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Teaching History: New Ideas in a Changing Discipline

Upcoming Partnering to Improve History Teaching Events:

Teaching History Workshop at the East Tennessee Historical Society: Saturday, March 7.
Find out more

By: Nichole Stevens


While many people think that study of history is simply a matter of memorizing names and dates, UT’s History Department is working to help Tennessee high school teachers and students understand that it is so much more.

“It’s about inquiry and debate; historical knowledge is open-ended,” said Ernest Freeberg, Professor and Head of UT’s History Department. “We want students to see how important it is to learn to think historically.”

The History Department engages in Partnering to Improve History Teaching in East Tennessee, a collaboration between UT faculty, public school teachers and the East Tennessee Historical Society.


Participants engage in a Teaching History workshop.

History teachers, professors and supporters of history education have created several interrelated programs to help public schools teach history and to make history exciting for students, especially for those hoping to go to college.

A new program in Partnering to Teach History, UT Bridge to AP U.S. History, focuses on Advanced Placement U.S History classes taught in those Knox County Schools that have fewer resources and a high enrollment of children from underserved communities. When the students are motivated enough to take AP classes and aspire to go to college, then it’s important that the university does what it can to partner with local high school teachers to help guide them.

“We see this as part of our mission as a public land grant university,” Freeberg said.

History Day

Northwest Elementary students Lauren Hopkins and Terry Hoople stand in front of their exhibit “2 Captains of Flamborough Head.”/Photo by Nichole Stevens

UT faculty members go into the AP History classrooms and talk about historical thinking and approaches to the AP exam. KCS students can spend a day on the UT campus- experiencing a day in the life of a UT student and history major. The students attend a college-level history course, speak with history professors, tour the McClung Museum and speak with academic advisors about registration.

“It’s exciting for students to be exposed to a college environment and meet faculty members,” said Freeberg. “They see it’s possible for them to engage in that conversation with history professors and it makes college look more attainable.”


Middle and high school students set up their history exhibits for judging./Photo by Nichole Stevens

Partnering to Teach History also hosts an annual History Teacher Workshop, which is an ongoing program for the past 35 years. It welcomes about 60 teachers to the East Tennessee Historical Society, where they hear mini-lectures from faculty members on a range of contemporary history topics.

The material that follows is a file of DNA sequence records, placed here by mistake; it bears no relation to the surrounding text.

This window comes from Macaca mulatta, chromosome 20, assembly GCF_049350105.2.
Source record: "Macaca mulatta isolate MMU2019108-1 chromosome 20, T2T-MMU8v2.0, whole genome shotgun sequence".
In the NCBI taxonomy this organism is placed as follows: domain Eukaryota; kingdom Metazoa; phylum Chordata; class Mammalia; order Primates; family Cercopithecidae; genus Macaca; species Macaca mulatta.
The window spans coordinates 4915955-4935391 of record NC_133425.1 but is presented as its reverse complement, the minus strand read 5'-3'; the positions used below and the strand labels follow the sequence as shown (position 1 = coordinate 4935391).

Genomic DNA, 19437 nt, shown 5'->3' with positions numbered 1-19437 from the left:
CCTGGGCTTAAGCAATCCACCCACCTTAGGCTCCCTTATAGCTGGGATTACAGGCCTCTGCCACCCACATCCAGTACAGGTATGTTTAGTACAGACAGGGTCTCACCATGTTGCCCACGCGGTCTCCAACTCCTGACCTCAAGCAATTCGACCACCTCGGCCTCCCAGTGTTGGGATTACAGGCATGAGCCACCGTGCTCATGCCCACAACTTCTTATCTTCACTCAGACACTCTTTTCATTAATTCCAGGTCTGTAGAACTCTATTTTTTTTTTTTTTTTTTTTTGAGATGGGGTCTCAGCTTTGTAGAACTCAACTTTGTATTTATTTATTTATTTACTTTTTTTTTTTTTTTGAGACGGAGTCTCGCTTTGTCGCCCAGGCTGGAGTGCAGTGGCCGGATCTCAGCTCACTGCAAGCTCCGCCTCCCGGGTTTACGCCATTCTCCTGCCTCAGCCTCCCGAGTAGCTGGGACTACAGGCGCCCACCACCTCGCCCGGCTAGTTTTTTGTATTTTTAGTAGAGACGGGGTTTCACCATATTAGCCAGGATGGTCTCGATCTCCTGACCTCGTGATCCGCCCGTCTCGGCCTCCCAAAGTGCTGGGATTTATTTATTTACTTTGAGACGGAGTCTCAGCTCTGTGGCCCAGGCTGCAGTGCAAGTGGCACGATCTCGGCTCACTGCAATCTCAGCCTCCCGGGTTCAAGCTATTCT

“It’s very important for high school teachers to stay abreast on the latest research in history,” Freeberg said, “and for university and high school faculty to compare notes about the best ways to make history come alive for our students.”

Teachers are well aware of the challenges they face in making historical topics interesting and current for their students. Freeberg says it is essential to work with them to see what it is they need in their classrooms. He said most of the teachers are very eager to participate and engage.

Freeberg says some of these programs are built on a partnership with the East Tennessee Historical Society that has been going on for more than a decade.


Students look at Exhibits at the 14th Annual East Tennessee History Day./Photo by Nichole Stevens

“We are very fortunate to be working with ETHS. They understand the rhythm of the school year and whether we’re presenting material that is useful to teachers. We wouldn’t be able to make this connection to the wider community of East Tennessee teachers and students without ETHS.”

The UT campus plays an integral role in History Day, as it functions as home for the regional qualifiers event. Several hundred students participate in the contest, with the winners moving on to compete at the state and national level. Several East Tennessee students have gone on to place in nationals, with some earning the top prize their exhibits.

High school students present their history research projects and presentations at the regional competition on the UT campus. Current and emeritus faculty members, graduate students and community volunteers judge the projects. Freeberg compared the excitement for historical research to a science fair for the humanities.

“One thing that always delights me is to see how excited the students are about the chance to engage in history,” Freeberg said. “Students are eager and it shows that the humanities matter, and the study of the past matters.”


Partnering to Improve History Teaching in East Tennessee was nominated as a Partnership that Makes a Difference. Click here to read more.